Paul Jasa, University of Nebraska-Lincoln extension engineer, recently shared some insight for tackling harvest ruts and erosion gullies. Last autumn when the soil was wet, harvest equipment left ruts behind. Runoff from storms created rills and gullies in many fields, leaving producers with rough terrain to tackle. Now, Jasa says that producers will need to evaluate soil moisture conditions as spring rolls on.
Compaction from harvest equipment cannot be broken up with spring tillage, according to Jasa. Although the soil may appear to be dry on the surface, it’s typically too wet at tillage depth to reduce compaction. For this reason, deep tillage should be delayed until after harvest.
Jasa also says that producers should wait as long as possible for soil to dry before lightly tilling very shallow to fill in and smooth ruts or gullies. Additional compaction may occur if tillage is carried out on wet, deep soils.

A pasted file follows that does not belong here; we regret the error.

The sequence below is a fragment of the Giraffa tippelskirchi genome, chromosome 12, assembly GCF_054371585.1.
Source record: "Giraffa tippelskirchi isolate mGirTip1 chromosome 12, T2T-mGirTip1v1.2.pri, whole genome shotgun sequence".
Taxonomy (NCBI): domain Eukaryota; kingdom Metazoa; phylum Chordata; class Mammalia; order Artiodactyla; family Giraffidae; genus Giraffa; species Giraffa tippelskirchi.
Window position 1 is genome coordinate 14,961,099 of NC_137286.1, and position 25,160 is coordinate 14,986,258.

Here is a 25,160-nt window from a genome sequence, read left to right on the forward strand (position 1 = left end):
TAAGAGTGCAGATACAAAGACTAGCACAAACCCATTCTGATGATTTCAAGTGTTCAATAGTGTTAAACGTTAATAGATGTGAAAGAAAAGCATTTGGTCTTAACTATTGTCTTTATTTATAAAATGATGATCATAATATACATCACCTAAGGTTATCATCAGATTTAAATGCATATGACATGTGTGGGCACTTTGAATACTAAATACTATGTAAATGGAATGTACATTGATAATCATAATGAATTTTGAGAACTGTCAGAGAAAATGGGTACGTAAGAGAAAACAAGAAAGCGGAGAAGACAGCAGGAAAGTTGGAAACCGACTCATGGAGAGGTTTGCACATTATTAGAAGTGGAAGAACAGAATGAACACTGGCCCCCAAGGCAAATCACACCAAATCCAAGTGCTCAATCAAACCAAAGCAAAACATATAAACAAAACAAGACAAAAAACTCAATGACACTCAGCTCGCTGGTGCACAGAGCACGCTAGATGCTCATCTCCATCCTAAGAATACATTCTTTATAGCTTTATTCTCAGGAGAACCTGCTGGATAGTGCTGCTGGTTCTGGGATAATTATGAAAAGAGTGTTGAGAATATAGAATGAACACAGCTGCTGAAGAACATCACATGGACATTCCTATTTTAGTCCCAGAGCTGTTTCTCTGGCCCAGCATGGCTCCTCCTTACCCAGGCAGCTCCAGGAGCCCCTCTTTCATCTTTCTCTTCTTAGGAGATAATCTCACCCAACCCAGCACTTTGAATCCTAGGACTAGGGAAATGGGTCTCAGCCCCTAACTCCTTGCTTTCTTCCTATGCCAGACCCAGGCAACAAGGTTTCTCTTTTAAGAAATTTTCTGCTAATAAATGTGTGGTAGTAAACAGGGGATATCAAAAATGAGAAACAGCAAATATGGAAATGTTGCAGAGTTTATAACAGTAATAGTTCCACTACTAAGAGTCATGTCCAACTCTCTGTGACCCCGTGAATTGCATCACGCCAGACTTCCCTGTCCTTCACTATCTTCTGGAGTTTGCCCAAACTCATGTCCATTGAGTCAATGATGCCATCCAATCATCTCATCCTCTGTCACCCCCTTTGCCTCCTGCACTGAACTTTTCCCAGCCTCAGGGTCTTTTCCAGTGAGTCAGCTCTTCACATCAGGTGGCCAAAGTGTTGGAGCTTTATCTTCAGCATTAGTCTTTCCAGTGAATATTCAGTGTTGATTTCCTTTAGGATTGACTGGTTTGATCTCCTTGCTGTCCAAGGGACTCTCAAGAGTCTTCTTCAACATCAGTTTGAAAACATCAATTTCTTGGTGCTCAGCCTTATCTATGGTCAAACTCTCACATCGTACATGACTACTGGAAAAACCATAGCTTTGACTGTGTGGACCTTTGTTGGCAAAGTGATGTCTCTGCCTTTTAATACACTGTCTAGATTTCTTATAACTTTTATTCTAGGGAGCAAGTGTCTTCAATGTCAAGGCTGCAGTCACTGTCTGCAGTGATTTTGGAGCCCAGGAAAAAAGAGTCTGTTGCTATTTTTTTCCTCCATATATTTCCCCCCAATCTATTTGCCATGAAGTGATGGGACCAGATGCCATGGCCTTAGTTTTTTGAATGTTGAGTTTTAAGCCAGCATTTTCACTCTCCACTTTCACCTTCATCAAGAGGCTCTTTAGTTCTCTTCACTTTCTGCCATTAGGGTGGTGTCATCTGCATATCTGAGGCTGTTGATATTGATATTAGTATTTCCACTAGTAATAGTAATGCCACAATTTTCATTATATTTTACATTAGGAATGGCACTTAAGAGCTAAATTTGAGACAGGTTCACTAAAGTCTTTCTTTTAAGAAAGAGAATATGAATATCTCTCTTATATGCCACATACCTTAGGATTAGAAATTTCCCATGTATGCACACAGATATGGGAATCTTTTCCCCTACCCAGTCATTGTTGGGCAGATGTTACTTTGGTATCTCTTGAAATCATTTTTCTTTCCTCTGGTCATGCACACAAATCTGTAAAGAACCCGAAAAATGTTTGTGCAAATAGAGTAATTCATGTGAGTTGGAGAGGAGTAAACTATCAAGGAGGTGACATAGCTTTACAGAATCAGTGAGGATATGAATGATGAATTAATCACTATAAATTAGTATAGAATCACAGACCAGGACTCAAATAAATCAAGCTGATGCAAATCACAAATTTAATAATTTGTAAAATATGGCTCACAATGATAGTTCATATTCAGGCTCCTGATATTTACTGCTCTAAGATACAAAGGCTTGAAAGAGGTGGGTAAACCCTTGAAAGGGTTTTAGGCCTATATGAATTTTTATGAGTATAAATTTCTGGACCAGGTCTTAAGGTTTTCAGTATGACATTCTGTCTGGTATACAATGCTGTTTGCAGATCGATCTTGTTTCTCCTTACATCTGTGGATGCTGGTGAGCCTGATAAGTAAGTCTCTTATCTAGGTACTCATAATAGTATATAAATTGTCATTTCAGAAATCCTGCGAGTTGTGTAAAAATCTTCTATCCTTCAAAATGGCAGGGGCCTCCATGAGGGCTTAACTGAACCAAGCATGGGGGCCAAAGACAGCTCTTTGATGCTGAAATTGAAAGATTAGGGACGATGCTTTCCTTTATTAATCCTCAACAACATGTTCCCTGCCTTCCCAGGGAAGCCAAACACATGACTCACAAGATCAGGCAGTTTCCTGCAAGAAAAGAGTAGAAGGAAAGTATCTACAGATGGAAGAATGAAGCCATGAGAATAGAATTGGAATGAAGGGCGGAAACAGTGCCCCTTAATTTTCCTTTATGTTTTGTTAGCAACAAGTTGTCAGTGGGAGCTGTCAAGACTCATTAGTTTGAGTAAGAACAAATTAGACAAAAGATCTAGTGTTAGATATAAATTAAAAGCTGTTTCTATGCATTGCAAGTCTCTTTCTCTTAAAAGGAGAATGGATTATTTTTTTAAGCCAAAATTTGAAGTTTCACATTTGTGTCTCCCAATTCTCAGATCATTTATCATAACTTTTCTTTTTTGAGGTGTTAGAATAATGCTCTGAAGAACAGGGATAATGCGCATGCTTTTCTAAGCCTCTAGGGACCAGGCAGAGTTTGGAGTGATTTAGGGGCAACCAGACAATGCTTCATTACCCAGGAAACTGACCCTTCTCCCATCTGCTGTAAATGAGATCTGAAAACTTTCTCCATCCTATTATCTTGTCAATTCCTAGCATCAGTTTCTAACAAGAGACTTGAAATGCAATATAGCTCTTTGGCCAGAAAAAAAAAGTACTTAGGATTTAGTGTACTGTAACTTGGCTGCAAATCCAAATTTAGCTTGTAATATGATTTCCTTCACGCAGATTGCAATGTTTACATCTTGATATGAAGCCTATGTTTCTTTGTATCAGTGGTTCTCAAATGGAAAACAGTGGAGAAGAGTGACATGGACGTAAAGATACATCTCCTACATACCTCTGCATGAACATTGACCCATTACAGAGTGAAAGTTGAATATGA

When it comes to ruts or gullies, Jasa says that a light disking or field cultivation at an angle can be an effective way to fill in deep ones. Seeding a cover crop over some gullies can also help anchor the soil, especially on sloping terrain.
As for residue, Jasa suggests leaving as much residue standing in the field as possible. Standing residue can be one of the more effective ways to protect soil from forces of wind.
For more insight into tackling gullies and ruts this season, visit the University of Nebraska-Lincoln Cropwatch website at cropwatch.unl.edu.